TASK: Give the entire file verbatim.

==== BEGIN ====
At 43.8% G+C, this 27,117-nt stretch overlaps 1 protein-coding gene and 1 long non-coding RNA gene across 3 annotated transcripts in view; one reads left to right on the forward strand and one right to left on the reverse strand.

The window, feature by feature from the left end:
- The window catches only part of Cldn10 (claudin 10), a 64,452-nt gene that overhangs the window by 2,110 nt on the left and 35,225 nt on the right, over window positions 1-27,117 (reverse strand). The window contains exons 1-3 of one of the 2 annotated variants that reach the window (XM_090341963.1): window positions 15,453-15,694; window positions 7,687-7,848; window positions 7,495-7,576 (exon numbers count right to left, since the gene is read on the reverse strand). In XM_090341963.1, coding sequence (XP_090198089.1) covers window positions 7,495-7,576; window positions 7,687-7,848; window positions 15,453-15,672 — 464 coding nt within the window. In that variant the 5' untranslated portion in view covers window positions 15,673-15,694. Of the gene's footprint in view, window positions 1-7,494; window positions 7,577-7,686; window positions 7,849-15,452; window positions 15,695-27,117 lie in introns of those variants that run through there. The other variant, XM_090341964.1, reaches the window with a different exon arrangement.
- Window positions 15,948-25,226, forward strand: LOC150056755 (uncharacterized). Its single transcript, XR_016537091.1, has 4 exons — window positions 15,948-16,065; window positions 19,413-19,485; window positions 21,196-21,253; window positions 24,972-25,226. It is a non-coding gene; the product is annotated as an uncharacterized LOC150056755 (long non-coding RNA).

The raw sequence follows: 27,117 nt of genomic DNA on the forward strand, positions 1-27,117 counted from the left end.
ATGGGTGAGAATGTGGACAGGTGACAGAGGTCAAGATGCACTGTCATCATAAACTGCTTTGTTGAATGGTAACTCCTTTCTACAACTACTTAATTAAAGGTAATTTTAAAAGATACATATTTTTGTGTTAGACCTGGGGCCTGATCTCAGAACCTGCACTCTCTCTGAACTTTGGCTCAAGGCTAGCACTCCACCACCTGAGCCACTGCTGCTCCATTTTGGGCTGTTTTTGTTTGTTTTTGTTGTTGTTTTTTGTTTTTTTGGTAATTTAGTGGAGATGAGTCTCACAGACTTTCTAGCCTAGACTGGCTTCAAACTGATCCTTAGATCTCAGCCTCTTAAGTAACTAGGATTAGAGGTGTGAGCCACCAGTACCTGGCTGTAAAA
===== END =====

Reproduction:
At 43.8% G+C, this 27,117-nt stretch overlaps 1 protein-coding gene and 1 long non-coding RNA gene across 3 annotated transcripts in view; one reads left to right on the forward strand and one right to left on the reverse strand.

The window, feature by feature from the left end:
- The window catches only part of Cldn10 (claudin 10), a 64,452-nt gene that overhangs the window by 2,110 nt on the left and 35,225 nt on the right, over window positions 1-27,117 (reverse strand). The window contains exons 1-3 of one of the 2 annotated variants that reach the window (XM_090341963.1): window positions 15,453-15,694; window positions 7,687-7,848; window positions 7,495-7,576 (exon numbers count right to left, since the gene is read on the reverse strand). In XM_090341963.1, coding sequence (XP_090198089.1) covers window positions 7,495-7,576; window positions 7,687-7,848; window positions 15,453-15,672 — 464 coding nt within the window. In that variant the 5' untranslated portion in view covers window positions 15,673-15,694. Of the gene's footprint in view, window positions 1-7,494; window positions 7,577-7,686; window positions 7,849-15,452; window positions 15,695-27,117 lie in introns of those variants that run through there. The other variant, XM_090341964.1, reaches the window with a different exon arrangement.
- Window positions 15,948-25,226, forward strand: LOC150056755 (uncharacterized). Its single transcript, XR_016537091.1, has 4 exons — window positions 15,948-16,065; window positions 19,413-19,485; window positions 21,196-21,253; window positions 24,972-25,226. It is a non-coding gene; the product is annotated as an uncharacterized LOC150056755 (long non-coding RNA).

The raw sequence follows: 27,117 nt of genomic DNA on the forward strand, positions 1-27,117 counted from the left end.
ATGGGTGAGAATGTGGACAGGTGACAGAGGTCAAGATGCACTGTCATCATAAACTGCTTTGTTGAATGGTAACTCCTTTCTACAACTACTTAATTAAAGGTAATTTTAAAAGATACATATTTTTGTGTTAGACCTGGGGCCTGATCTCAGAACCTGCACTCTCTCTGAACTTTGGCTCAAGGCTAGCACTCCACCACCTGAGCCACTGCTGCTCCATTTTGGGCTGTTTTTGTTTGTTTTTGTTGTTGTTTTTTGTTTTTTTGGTAATTTAGTGGAGATGAGTCTCACAGACTTTCTAGCCTAGACTGGCTTCAAACTGATCCTTAGATCTCAGCCTCTTAAGTAACTAGGATTAGAGGTGTGAGCCACCAGTACCTGGCTGTAAAA